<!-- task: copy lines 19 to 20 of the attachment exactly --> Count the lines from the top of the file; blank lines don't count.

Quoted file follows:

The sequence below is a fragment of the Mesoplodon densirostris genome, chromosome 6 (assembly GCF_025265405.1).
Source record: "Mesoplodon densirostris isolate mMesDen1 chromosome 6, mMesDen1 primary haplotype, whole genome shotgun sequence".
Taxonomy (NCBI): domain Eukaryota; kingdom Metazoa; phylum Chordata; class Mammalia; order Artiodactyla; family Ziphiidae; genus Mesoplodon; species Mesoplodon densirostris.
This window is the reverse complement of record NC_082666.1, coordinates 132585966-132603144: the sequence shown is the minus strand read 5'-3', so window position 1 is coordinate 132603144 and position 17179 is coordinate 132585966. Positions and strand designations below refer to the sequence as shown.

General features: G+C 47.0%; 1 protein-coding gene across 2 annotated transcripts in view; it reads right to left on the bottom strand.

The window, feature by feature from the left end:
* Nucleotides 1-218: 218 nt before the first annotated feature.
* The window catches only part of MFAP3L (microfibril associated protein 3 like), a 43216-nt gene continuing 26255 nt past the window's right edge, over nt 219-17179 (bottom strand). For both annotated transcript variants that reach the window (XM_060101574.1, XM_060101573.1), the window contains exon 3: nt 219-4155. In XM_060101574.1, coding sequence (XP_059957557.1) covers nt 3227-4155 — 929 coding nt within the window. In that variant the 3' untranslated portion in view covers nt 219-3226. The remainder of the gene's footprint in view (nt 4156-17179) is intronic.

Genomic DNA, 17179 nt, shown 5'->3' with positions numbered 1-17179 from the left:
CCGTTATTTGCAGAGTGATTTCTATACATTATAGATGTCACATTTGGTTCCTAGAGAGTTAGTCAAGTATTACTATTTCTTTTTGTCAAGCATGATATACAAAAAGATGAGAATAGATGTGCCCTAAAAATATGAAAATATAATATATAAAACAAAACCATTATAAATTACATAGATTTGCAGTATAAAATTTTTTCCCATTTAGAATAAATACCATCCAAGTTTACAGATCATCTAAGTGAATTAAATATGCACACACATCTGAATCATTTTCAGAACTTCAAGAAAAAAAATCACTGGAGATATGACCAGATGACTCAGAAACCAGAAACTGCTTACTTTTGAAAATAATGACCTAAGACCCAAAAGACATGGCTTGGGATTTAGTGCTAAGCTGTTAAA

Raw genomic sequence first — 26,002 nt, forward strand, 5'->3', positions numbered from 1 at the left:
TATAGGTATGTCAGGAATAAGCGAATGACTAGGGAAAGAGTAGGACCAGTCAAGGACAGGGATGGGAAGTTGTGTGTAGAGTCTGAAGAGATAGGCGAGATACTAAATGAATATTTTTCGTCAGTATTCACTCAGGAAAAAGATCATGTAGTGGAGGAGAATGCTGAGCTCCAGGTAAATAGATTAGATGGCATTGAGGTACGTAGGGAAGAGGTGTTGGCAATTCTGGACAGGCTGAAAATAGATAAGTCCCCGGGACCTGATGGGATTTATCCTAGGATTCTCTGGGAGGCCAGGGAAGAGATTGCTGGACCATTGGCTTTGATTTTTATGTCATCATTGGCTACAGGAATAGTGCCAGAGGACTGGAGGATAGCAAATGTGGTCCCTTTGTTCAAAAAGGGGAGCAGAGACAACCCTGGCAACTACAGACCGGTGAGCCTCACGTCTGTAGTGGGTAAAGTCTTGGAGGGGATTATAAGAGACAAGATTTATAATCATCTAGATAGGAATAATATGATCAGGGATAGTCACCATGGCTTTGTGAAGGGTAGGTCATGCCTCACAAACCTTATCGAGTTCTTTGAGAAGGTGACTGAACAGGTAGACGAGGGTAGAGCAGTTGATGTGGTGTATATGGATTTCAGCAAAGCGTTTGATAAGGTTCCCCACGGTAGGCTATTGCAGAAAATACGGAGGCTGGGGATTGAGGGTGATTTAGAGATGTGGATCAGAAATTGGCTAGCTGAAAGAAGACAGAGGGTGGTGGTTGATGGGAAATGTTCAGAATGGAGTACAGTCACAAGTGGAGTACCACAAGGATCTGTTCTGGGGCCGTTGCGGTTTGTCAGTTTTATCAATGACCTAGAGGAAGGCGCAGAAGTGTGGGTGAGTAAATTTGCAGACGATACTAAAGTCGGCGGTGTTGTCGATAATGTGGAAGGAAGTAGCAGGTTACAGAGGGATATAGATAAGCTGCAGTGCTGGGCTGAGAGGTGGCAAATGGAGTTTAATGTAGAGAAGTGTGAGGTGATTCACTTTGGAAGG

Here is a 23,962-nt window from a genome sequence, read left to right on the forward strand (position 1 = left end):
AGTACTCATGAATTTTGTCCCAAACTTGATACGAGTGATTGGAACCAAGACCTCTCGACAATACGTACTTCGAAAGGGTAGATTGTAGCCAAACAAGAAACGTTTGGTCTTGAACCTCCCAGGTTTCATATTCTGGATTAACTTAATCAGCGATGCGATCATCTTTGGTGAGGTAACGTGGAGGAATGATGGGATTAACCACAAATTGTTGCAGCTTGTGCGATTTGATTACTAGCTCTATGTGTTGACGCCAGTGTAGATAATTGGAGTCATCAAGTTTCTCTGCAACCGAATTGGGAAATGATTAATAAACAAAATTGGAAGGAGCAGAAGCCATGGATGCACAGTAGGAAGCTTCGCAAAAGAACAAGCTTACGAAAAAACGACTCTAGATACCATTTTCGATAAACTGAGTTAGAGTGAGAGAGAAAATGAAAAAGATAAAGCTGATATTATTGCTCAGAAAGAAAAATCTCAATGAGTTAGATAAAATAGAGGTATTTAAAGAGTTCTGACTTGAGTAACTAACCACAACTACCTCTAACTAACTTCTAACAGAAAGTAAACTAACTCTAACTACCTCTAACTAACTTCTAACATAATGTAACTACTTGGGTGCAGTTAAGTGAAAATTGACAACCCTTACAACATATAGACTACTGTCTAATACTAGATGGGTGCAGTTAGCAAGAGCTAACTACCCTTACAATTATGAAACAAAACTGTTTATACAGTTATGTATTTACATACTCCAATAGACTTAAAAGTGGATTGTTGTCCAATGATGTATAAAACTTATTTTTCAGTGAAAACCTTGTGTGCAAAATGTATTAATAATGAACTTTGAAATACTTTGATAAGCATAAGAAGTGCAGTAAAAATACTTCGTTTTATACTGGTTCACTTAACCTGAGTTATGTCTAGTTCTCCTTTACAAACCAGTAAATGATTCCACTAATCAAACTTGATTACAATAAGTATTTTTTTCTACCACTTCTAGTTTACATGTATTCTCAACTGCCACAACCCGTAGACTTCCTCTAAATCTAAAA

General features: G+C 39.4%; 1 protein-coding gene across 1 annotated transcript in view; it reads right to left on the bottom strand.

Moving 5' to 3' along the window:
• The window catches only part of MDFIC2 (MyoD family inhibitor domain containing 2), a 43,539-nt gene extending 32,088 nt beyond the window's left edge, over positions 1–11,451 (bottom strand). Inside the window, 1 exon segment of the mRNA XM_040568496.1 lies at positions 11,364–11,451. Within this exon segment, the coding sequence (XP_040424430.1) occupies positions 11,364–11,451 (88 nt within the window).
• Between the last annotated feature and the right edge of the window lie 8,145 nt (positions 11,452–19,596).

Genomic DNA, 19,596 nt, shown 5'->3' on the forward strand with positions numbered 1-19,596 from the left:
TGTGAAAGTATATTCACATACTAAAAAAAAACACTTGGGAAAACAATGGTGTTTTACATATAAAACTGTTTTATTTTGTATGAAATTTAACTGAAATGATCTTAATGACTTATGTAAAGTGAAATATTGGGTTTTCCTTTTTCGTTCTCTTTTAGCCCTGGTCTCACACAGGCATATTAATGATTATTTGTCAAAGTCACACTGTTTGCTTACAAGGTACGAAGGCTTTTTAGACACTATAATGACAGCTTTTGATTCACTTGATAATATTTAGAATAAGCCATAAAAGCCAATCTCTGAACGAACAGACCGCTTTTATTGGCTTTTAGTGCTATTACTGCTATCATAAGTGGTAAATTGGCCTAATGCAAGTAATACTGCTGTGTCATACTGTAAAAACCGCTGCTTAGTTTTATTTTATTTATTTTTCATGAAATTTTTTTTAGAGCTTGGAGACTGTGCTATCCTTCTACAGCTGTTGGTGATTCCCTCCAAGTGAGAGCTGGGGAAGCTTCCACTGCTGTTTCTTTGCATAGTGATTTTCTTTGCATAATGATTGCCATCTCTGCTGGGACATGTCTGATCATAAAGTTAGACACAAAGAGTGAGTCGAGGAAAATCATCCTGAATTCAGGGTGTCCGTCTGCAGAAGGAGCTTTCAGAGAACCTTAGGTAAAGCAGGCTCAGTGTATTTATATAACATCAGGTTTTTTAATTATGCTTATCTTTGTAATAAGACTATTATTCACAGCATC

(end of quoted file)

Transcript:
Genomic DNA, 19,596 nt, shown 5'->3' on the forward strand with positions numbered 1-19,596 from the left:
TGTGAAAGTATATTCACATACTAAAAAAAAACACTTGGGAAAACAATGGTGTTTTACATATAAAACTGTTTTATTTTGTATGAAATTTAACTGAAATGATCTTAATGACTTATGTAAAGTGAAATATTGGGTTTTCCTTTTTCGTTCTCTTTTAGCCCTGGTCTCACACAGGCATATTAATGATTATTTGTCAAAGTCACACTGTTTGCTTACAAGGTACGAAGGCTTTTTAGACACTATAATGACAGCTTTTGATTCACTTGATAATATTTAGAATAAGCCATAAAAGCCAATCTCTGAACGAACAGACCGCTTTTATTGGCTTTTAGTGCTATTACTGCTATCATAAGTGGTAAATTGGCCTAATGCAAGTAATACTGCTGTGTCATACTGTAAAAACCGCTGCTTAGTTTTATTTTATTTATTTTTCATGAAATTTTTTTTAGAGCTTGGAGACTGTGCTATCCTTCTACAGCTGTTGGTGATTCCCTCCAAGTGAGAGCTGGGGAAGCTTCCACTGCTGTTTCTTTGCATAGTGATTTTCTTTGCATAATGATTGCCATCTCTGCTGGGACATGTCTGATCATAAAGTTAGACACAAAGAGTGAGTCGAGGAAAATCATCCTGAATTCAGGGTGTCCGTCTGCAGAAGGAGCTTTCAGAGAACCTTAGGTAAAGCAGGCTCAGTGTATTTATATAACATCAGGTTTTTTAATTATGCTTATCTTTGTAATAAGACTATTATTCACAGCATC